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of book-making brings in part its own apology, since any one who now ventures before the public needs not even say that he is no candidate for reputation or even for remembrance. Every reasonable writer should be content if his production succeed only as the summer fruit, which is refreshing and nutritious to some persons for a single season, and may leave a few seeds to germinate in a not unfriendly soil.
The author cannot close this Preface without referring affectionately to a most estimable parishioner, that high-minded merchant and consistent Christian, Edward Wight of New York, — who requested, some time before his lamented decease, that these papers might be laid before the public, from his own convictions of their probable usefulness.
NEW YORK, September 7, 1853.
ABRAHAM AND THE EMPIRE OF FAITH.
WESTERN Asia is well called, not only the geographical centre of the human race, but also the
spiritual centre,” the “ cradle of man's moral nature." The history of civilization is little more than the narrative of the tribes who have started from the table-lands beyond the Euphrates, and carried empire with them in their march towards the West. All in turn have been called to contribute their portion to the heritage now becoming the common property of mankind; and we are graceless heirs if we are forgetful of our ancestry. The Phænicians became the representatives of the commercial spirit, the Greeks, of taste in literature and the beautiful arts, — the Romans, of law and dominion, and the Northern or Germanic tribes, of the spirit of individual liberty. But the magnificent drama of civilization would be sadly incomplete, if these races, with their peculiar heroes, had been left to work out the future of humanity alone. There is an empire in the world that rests upon far other agencies than Grecian arts or Roman arms, - an empire of faith, whose triumph every age has in some measure illustrated. In this, the Hebrew race has from the first borne the palm, and its proph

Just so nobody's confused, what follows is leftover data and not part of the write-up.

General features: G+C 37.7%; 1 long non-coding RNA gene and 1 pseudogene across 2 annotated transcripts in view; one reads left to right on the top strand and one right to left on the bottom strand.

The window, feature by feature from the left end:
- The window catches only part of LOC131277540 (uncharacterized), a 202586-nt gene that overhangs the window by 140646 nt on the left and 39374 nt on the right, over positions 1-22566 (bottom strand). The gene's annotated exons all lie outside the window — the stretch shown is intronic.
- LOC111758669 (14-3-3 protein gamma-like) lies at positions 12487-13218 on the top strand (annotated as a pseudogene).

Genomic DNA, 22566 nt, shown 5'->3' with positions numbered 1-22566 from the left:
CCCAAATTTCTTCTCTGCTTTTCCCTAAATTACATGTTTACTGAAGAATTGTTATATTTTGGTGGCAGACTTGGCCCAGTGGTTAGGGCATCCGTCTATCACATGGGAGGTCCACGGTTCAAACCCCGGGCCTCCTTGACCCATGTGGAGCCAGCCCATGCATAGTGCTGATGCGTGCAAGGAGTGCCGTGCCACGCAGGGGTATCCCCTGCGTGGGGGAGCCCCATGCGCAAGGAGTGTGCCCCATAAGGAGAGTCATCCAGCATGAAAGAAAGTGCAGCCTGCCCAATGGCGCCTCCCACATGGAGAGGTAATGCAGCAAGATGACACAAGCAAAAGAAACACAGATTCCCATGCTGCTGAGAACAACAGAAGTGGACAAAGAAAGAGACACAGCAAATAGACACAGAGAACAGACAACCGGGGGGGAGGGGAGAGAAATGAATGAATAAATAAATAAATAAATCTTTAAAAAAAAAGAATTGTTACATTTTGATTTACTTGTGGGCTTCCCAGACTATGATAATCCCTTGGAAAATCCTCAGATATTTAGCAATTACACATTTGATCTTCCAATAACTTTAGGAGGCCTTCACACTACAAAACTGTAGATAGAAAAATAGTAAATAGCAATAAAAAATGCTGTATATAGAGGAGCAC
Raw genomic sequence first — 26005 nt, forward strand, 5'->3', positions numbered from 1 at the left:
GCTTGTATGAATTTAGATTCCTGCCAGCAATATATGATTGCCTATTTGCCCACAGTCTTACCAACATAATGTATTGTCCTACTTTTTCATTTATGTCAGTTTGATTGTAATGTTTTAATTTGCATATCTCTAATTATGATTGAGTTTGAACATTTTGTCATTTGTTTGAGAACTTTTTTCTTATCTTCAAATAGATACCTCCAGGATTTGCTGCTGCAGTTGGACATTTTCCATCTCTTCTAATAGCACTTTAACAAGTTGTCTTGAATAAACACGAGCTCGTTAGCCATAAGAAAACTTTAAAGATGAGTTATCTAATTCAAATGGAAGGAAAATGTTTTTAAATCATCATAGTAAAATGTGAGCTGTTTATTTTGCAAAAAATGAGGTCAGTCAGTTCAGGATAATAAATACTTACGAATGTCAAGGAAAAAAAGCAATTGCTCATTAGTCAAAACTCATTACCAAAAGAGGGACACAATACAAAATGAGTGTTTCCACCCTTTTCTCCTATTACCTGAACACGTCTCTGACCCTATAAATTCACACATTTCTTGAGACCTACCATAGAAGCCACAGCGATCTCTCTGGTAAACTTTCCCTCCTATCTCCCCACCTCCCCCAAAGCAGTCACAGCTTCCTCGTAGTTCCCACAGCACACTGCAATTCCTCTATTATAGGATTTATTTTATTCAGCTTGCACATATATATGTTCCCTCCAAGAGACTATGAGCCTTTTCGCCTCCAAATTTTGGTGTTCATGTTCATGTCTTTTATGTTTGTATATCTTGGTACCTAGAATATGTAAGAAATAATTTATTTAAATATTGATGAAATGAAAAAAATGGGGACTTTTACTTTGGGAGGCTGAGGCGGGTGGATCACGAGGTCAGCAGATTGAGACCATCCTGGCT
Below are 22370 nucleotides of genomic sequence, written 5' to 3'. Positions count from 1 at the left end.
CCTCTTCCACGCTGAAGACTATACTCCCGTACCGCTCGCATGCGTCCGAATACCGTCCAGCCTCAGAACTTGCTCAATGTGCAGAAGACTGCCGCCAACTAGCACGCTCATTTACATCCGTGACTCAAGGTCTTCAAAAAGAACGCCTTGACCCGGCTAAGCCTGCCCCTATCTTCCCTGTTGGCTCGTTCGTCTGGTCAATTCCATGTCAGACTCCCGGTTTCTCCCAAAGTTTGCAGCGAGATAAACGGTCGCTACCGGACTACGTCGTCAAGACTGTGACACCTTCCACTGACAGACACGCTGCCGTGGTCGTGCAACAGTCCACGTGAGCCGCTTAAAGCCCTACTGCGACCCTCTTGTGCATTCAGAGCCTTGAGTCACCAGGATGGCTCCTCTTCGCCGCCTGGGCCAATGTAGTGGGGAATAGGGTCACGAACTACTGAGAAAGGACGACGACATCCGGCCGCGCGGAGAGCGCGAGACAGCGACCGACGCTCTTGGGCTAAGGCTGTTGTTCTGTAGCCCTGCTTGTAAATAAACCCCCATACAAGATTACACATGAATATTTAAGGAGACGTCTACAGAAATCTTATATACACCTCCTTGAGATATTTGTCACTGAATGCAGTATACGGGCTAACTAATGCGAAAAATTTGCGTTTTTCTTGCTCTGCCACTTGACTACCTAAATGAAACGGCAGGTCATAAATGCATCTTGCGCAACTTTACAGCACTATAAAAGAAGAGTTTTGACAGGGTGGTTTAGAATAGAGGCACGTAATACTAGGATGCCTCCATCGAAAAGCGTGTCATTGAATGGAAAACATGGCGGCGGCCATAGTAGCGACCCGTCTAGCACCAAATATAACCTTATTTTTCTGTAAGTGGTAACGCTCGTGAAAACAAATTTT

ets are the leaders of the hopes of mankind. The founder of the Hebrew people deserves his name, “father of the faithful,” and his posterity are already as the stars of heaven.
It was probably no very strange spectacle to the nomad tribes who roamed the rich plains around the Euphrates, when they caught sight of the migrating party headed by the father of nations. To all appearance, the same thing had been of frequent occurrence, as want or enterprise tempted the residents of old settlements towards less populous lands. Most conspicuous was the line of camels who bore the tents and goods of the party, whilst around them, a less distinguishable mass, moved the flocks. The venerable emir who conducts the march, in company with his wife and nephew, might be easily singled out, as he sits upon his dromedary in quiet thought, or converses with his relatives, or gives orders to the servants who have charge of the flocks. It must soon have appeared, however, that no slight or capricious purpose dictated the movement. Forward, day after day, and week after week, the party proceeded, and found no permanent rest until they encamped in Canaan, the land to which, by a providential impulse, the leader had been called.
Pause a moment, and consider the significance of this man's entrance into that country. All that was in his own mind we cannot know, nor is there good reason to believe that, at the time, he had a very clear idea of the extent of his mission. He was a man of very devout convictions, but by no means indifferent to worldly prosperity; and the double purpose of rescuing his family from the rising idolatry of his Chal